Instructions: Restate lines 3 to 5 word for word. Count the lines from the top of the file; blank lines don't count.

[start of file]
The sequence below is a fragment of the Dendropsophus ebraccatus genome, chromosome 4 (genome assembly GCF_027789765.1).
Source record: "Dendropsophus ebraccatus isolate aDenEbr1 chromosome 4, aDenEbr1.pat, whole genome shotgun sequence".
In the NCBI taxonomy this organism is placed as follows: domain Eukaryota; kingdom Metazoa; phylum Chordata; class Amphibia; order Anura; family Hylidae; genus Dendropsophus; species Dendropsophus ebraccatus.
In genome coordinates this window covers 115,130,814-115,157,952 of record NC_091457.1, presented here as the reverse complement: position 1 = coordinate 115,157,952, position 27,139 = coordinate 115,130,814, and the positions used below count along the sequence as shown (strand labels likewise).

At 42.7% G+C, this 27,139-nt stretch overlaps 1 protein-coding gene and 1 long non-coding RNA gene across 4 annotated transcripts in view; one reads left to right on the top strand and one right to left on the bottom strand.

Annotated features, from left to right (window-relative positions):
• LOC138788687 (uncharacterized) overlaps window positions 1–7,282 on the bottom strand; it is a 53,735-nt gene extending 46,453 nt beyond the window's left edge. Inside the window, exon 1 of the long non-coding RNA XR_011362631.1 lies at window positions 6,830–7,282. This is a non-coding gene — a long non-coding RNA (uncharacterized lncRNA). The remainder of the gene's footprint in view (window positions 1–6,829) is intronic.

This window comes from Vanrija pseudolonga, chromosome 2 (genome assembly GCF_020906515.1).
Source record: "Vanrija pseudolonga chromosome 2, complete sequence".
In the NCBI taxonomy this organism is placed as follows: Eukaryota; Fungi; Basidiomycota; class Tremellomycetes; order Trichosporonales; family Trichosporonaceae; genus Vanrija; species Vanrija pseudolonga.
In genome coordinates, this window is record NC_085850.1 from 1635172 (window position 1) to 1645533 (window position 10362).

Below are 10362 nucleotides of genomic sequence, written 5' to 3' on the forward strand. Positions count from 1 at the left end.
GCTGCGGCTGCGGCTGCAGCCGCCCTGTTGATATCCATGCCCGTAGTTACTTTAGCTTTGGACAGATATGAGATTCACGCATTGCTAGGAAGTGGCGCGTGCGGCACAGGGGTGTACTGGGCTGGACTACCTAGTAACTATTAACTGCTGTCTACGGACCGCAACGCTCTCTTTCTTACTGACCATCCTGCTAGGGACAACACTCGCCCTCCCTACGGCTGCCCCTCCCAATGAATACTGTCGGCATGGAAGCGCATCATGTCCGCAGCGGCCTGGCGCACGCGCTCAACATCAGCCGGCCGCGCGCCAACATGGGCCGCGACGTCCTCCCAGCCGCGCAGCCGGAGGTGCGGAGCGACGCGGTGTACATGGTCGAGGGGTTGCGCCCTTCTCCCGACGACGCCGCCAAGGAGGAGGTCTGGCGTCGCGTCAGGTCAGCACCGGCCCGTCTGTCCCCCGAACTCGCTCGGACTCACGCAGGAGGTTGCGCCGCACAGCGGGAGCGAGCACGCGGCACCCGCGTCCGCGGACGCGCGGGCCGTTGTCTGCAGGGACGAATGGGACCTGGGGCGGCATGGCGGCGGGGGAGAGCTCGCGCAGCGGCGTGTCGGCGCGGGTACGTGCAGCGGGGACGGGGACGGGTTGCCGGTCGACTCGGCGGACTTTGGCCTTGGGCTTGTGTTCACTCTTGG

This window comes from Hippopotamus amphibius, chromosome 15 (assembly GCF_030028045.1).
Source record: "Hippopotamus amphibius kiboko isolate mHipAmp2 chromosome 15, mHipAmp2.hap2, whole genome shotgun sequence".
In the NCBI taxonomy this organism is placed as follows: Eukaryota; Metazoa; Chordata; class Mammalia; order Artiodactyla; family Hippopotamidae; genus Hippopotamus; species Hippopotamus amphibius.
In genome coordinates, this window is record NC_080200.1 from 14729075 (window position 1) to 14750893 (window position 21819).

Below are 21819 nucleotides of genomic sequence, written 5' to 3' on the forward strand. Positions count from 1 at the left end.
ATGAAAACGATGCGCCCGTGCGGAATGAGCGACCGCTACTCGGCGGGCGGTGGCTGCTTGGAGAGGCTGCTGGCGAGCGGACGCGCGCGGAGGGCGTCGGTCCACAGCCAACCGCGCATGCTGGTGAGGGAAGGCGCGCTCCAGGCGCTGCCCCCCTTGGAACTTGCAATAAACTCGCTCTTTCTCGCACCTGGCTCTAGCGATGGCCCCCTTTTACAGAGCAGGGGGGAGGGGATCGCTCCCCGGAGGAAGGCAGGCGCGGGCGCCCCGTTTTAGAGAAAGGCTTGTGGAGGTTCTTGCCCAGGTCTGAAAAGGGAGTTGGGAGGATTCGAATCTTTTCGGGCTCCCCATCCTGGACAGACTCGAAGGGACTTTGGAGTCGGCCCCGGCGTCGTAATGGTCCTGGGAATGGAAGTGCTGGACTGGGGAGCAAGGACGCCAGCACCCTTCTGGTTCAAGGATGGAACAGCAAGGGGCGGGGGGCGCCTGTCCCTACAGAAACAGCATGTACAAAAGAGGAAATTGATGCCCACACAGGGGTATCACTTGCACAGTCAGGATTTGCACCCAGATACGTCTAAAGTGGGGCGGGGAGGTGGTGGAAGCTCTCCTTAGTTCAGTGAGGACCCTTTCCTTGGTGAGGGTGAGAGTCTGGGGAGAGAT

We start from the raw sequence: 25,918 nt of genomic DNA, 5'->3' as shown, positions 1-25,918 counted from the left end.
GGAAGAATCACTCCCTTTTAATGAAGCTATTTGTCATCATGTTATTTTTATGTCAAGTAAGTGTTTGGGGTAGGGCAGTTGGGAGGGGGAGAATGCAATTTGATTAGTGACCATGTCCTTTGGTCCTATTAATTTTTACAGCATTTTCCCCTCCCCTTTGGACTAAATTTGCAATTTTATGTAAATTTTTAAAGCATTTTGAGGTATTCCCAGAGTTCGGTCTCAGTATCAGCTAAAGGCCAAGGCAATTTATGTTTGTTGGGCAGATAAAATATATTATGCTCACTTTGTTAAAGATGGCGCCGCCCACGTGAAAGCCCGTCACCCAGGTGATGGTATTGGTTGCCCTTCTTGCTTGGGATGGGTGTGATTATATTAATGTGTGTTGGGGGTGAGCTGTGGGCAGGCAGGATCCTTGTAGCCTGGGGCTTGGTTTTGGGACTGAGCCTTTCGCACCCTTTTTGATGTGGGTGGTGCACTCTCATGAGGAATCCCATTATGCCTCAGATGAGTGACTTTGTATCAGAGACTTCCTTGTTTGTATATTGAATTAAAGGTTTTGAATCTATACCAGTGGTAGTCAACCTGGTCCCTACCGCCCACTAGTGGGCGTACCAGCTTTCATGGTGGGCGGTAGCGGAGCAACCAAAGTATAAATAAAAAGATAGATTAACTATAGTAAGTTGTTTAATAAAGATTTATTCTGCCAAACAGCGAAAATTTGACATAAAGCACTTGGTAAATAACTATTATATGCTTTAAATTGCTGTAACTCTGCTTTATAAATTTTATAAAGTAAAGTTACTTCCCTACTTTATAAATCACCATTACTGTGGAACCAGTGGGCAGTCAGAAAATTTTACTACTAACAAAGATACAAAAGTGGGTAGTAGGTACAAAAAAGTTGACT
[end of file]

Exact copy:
In the NCBI taxonomy this organism is placed as follows: domain Eukaryota; kingdom Metazoa; phylum Chordata; class Amphibia; order Anura; family Hylidae; genus Dendropsophus; species Dendropsophus ebraccatus.
In genome coordinates this window covers 115,130,814-115,157,952 of record NC_091457.1, presented here as the reverse complement: position 1 = coordinate 115,157,952, position 27,139 = coordinate 115,130,814, and the positions used below count along the sequence as shown (strand labels likewise).

At 42.7% G+C, this 27,139-nt stretch overlaps 1 protein-coding gene and 1 long non-coding RNA gene across 4 annotated transcripts in view; one reads left to right on the top strand and one right to left on the bottom strand.